Freeman’s N°1:

What does it mean to be of a place? Especially when, for reasons of color or class, you are not considered a citizen of that place like other citizens. How do you tell your story? Can your story be told?

In the inaugural edition of Freeman’s, the new biannual of unpublished writing, former Granta editor and National Book Critics Circle President John Freeman brings together the best new fiction, nonfiction, and poetry about that electrifying moment when we arrive.

In this SAVVY Contemporary literary event, Berlin-based writers Michael Salu, Fatin Abbas and Taiye Selasi read from and talk about their pieces in two new literary projects designed to provoke such questions. Salu and Abbas are contributors to “Freeman’s”, and Selasi and Salu have written pieces for Tales of Two Cities: The Best of Times and Worst of Times in Today’s New York, both edited by the former Granta editor John Freeman. Just out, Freeman’s has been described by the BBC as “fresh, provocative, engrossing,” and “sure to become a classic in years to come,” by the San Francisco Chronicle. Come hear the writers that will make it so.

John Freeman was the editor of Granta until 2013. His books include How to Read a Novelist and Tales of Two Cities: The Best of Times and Worst of Times in Today's New York. He is an executive editor at the Literary Hub and teaches at the New School. His work has appeared in the New Yorker, the New York Times, and the Paris Review.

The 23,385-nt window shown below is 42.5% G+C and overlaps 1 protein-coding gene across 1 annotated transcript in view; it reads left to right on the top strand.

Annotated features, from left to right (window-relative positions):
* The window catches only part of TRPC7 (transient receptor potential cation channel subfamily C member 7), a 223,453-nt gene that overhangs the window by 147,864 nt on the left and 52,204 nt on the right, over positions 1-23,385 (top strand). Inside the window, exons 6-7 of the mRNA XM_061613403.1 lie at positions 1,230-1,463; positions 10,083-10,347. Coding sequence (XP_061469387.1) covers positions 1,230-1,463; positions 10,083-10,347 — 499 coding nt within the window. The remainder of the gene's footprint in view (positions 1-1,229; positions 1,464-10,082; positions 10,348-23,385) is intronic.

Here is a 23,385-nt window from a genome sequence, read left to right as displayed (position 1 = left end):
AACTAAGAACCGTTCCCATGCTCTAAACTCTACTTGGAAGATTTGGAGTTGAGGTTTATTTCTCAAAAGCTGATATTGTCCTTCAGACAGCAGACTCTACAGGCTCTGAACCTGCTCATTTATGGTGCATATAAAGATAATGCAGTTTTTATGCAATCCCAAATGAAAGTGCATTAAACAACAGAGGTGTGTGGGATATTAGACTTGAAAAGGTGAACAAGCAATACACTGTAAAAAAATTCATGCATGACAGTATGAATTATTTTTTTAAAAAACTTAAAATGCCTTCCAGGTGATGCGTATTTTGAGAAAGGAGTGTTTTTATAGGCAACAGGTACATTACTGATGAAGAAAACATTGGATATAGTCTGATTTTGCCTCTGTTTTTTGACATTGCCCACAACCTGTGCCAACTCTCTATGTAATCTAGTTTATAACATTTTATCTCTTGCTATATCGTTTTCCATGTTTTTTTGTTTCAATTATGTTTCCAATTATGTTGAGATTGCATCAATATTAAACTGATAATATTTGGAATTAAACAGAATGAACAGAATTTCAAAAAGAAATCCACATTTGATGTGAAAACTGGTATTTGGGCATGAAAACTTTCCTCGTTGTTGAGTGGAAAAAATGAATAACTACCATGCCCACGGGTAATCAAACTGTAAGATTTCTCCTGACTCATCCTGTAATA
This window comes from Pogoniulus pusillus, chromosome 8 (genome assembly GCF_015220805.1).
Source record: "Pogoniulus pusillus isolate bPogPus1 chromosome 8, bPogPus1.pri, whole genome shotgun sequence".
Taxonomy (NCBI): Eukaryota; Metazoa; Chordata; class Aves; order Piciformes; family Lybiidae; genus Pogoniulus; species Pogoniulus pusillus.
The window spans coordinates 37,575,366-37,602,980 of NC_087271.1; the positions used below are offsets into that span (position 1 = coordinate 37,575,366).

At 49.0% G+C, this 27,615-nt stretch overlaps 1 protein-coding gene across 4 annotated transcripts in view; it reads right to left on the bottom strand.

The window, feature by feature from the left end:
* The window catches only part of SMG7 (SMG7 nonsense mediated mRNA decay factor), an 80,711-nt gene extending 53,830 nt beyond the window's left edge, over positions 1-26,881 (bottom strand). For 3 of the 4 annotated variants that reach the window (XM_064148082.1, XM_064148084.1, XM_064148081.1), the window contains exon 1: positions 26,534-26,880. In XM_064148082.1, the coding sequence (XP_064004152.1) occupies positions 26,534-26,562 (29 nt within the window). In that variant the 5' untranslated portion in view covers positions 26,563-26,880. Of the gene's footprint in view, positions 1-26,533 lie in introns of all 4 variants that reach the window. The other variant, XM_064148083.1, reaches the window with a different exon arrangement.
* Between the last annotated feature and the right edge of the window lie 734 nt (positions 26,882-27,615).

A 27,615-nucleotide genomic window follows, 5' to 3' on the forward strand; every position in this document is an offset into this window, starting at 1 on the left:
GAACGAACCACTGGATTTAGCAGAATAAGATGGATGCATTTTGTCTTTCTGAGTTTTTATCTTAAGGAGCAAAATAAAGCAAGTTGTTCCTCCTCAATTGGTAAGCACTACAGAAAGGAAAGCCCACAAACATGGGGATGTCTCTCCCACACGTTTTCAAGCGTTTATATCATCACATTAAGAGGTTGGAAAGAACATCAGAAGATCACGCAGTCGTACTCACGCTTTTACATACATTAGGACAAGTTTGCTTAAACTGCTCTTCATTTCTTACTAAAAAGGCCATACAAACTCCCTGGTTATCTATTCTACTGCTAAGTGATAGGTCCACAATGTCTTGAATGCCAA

Fatin Abbas was born in Khartoum, Sudan, grew up in New York, and attended university in the United Kingdom and the United States, gaining her PhD in Comparative Literature from Harvard University and her MFA in Creative Writing from Hunter College, City University of New York. She is at work on her first novel, an excerpt of which appears in the inaugural issue of Freeman’s.

Michael Salu is an award-winning creative director, writer, art editor/critic and occasional artist. His short fiction, non-fiction and art have appeared in a range of publications including Tales of Two Cities and his most recent story appears in the inaugural edition of the new literary journal Freeman’s. Salu was formerly the creative director and art editor of Granta Publications and now runs a multi-disciplinary creative consultancy [] and is one of three partners of the visual culture online magazine American Suburb X. He is currently finishing his first collection of stories and essays, whist working on a script for a feature film.

Taiye Selasi is a writer and photographer. Born in London and raised in Boston, she holds a BA in American Studies from Yale and an MPhil in International Relations from Oxford. In 2005 she published the seminal essay Bye-Bye, Babar (Or: What is an Afropolitan?), offering an alternative vision of African identity for a transnational generation. In 2011 she made her fiction debut with The Sex Lives of African Girls, selected for Best American Short Stories 2012. In 2013 Selasi’s first novel Ghana Must Go, a New York Times and Der Spiegel bestseller, was selected as one of the 10 Best Books of 2013 by The Wall Street Journal and The Economist. She is writing her second novel.

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